Tricyrtis Hybrids

There are many types of Tricyrtis. Some have an arching stem, some a trailing stem, and some have an erect upright stem. Their flowers may have flat petals, petals that do not open far and are shaped like a bell, or petals that open beyond horizontal and bend backwards (are reflexed). The flowers may occur only at the tips of the plant or all along the length of the stem. The flower color varies from multi-colored hues of yellow, blue, pink, and white. Creating categories from this wide variation is difficult but the species tend to clump into together with certain groups of these traits.

One such category to consider are the hybrid species with parents in different species and groups. The following is a description of toad lily species in this group.

Tricyrtis ‘Amanogawa’ (Milky Way Toad Lily) From Japan comes this splendid, but difficult to find, hybrid toad lily (Tricyrtis perfoliata HTricyrtis hirta). The rigid arching habit of the stem makes this toad lily perfect to arch over a rock, or through ferns. The stems are clothed, from very late summer through early fall with brown speckled leaves, leading to the creamy yellow, lightly speckled, orchid-like flowers at the end of each stem. “Amanogawa” is Japanese for “Milky Way Galaxy”. (Hardiness Zone 4-8)

Tricyrtis ‘Blue Wonder’ (Blue Wonder Toad Lily) This appears to be a cross of Tricyrtis hirta and Tricyrtis formosana. The 30″ tall upright stalks are topped with terminal panicles of flowers with pale blue petals with dark blue spots starting in September. It does spread, although not a fast as T. formosana. (Hardiness Zone 5-8, guessing)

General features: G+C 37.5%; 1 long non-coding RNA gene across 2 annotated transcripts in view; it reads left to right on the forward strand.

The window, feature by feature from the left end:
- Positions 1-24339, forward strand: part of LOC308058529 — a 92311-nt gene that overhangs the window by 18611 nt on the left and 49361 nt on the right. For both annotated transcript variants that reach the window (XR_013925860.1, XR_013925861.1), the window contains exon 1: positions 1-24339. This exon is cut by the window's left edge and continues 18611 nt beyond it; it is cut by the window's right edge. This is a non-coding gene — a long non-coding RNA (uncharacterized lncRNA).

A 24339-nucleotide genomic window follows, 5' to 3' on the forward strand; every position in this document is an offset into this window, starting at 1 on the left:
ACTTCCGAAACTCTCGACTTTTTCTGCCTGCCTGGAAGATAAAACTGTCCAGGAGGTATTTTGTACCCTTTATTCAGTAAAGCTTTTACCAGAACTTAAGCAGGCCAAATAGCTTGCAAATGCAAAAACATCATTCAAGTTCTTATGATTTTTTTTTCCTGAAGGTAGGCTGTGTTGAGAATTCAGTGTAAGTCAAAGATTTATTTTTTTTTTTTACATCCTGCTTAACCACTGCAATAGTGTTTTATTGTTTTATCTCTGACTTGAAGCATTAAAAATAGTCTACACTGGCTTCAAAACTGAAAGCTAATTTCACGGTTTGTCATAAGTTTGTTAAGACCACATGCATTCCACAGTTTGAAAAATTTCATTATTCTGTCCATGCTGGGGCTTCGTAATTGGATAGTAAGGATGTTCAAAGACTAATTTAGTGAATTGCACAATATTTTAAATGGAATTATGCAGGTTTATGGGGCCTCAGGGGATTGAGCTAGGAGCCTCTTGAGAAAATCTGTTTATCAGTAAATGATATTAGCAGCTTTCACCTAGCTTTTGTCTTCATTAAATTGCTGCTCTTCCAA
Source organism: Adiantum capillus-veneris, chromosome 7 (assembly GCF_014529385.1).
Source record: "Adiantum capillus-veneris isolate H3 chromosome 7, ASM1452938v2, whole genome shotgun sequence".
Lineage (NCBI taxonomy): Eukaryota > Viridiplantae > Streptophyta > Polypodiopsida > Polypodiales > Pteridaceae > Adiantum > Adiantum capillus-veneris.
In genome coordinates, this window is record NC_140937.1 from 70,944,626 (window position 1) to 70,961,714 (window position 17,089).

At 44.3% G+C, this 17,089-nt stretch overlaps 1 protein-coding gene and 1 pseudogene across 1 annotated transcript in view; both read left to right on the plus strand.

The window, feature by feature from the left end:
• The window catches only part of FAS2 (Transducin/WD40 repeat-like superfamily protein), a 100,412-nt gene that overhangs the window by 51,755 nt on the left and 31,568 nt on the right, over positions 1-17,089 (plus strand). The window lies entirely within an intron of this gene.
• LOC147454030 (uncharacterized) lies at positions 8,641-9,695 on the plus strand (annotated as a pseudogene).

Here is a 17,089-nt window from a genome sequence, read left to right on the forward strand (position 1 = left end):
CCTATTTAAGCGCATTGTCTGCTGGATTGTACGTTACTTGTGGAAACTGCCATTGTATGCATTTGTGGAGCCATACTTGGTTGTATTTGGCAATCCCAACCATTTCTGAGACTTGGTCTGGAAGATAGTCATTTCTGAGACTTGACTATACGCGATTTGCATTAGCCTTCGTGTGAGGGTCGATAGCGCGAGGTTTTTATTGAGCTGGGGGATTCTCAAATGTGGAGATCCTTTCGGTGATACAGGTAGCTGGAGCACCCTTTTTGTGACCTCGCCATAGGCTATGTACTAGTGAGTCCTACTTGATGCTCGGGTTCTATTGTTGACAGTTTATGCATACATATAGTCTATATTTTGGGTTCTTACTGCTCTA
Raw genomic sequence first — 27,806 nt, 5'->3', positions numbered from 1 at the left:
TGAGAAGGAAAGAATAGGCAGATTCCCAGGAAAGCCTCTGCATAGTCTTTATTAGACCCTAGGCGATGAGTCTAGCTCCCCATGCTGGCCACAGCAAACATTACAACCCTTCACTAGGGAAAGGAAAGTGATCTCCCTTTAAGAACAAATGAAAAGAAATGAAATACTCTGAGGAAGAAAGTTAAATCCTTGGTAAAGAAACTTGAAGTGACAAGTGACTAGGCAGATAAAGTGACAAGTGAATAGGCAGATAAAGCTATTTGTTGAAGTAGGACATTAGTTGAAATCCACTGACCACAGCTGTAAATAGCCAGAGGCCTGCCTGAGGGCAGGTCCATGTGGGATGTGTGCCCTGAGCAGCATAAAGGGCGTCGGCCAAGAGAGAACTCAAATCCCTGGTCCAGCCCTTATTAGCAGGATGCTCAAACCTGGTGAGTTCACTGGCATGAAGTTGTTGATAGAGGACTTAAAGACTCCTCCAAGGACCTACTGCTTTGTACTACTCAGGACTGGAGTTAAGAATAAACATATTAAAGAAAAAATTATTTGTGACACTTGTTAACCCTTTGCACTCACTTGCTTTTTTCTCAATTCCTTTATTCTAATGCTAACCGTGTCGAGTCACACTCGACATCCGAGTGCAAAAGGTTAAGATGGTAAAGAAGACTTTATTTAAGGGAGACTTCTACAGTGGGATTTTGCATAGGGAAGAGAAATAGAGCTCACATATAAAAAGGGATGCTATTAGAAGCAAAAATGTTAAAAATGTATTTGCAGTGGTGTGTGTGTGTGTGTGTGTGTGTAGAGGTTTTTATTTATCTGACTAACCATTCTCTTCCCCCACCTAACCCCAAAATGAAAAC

Tricyrtis ‘Dai Nagon’ (Dai Nagon Toad Lily) This Tricyrtis hirta hybrid makes a congested 8″ tall clump.

Tricyrtis ‘Eco Yellow Spangles’ (Eco Yellow Spangles Toad Lily) This hybrid of Tricyrtis latifolia and Tricyrtis flava was made by Don Jacobs of Eco Gardens in Decatur, Georgia. Tricyrtis ‘Eco Yellow Spangles’ makes a strongly arching plant, clothed with glossy green foliage, adorned with cinnamon spots. The large yellow upfacing flowers also are spotted cinnamon. (Hardiness Zone 5-7, guessing)

Tricyrtis ‘Empress’ (Empress Toad Lily) This toad lily hybrid makes a 30″ tall upright clump, topped from late July-September with terminal spikes of large orchid-like flowers…white background with dark purple speckles. (Hardiness Zone 5b-9, guessing)

Tricyrtis formosana Hhirta (Hybrid Toad Lily) Since these two species readily cross in the garden, many plants sold commercially as both Tricyrtis hirta and Tricyrtis formosana are actually this cross. The result is usually a plant that is much more vigorous than either parent. Offspring can either inherit the running or clumping habit of either parent. The 3″ long leaves clasp the nearly 3′ tall stems. In late summer and early fall, branches of 1″ flowers, white with dark purple freckles, top the plant. (Hardiness Zone 5b-9)

Tricyrtis ‘Kohaku’ (Kohaku Toad Lily) This is a hybrid of two distantly related species, Tricyrtis macranthopsis HTricyrtis hirta. The 2′ long nearly prostrate branches are adorned with deeply veined pointed green leaves. In late summer, each branch is home to the extraordinarily large dark purple and white spotted orchid-like terminal flowers. Although this is a genetically interesting plant, it doesn’t make much of a garden specimen, especially in the southeast. Perhaps it would be better suited to the Pacific Northwest. (Hardiness Zone 4-8)

Tricyrtis ‘Imperial Banner’ PP 18,956 (Imperial Banner Toad Lily) This stunning new toad lily occurred as a mutation on Tricyrtis ‘Empress’, which we believe to be a Tricyrtis hirta Hformosana hybrid. The amazing leaves on Tricyrtis ‘Imperial Banner’ are glossy green with a unique white central variegation pattern. Tricyrtis ‘Imperial Banner’ forms an absolutely amazing and unique 2′ tall x 2′ wide clump, even before it is topped in midsummer with short terminal spikes of light lavender flowers with dark purple spots. Many of the plants in the trade sold as this are actually Tricyrtis ‘White Waves’ which is easier to maintain in tissue culture. Tricyrtis ‘Imperial Banner’ is very prone to reversion to solid green stems, which should be promptly removed. (Hardiness Zone 6-8, at least)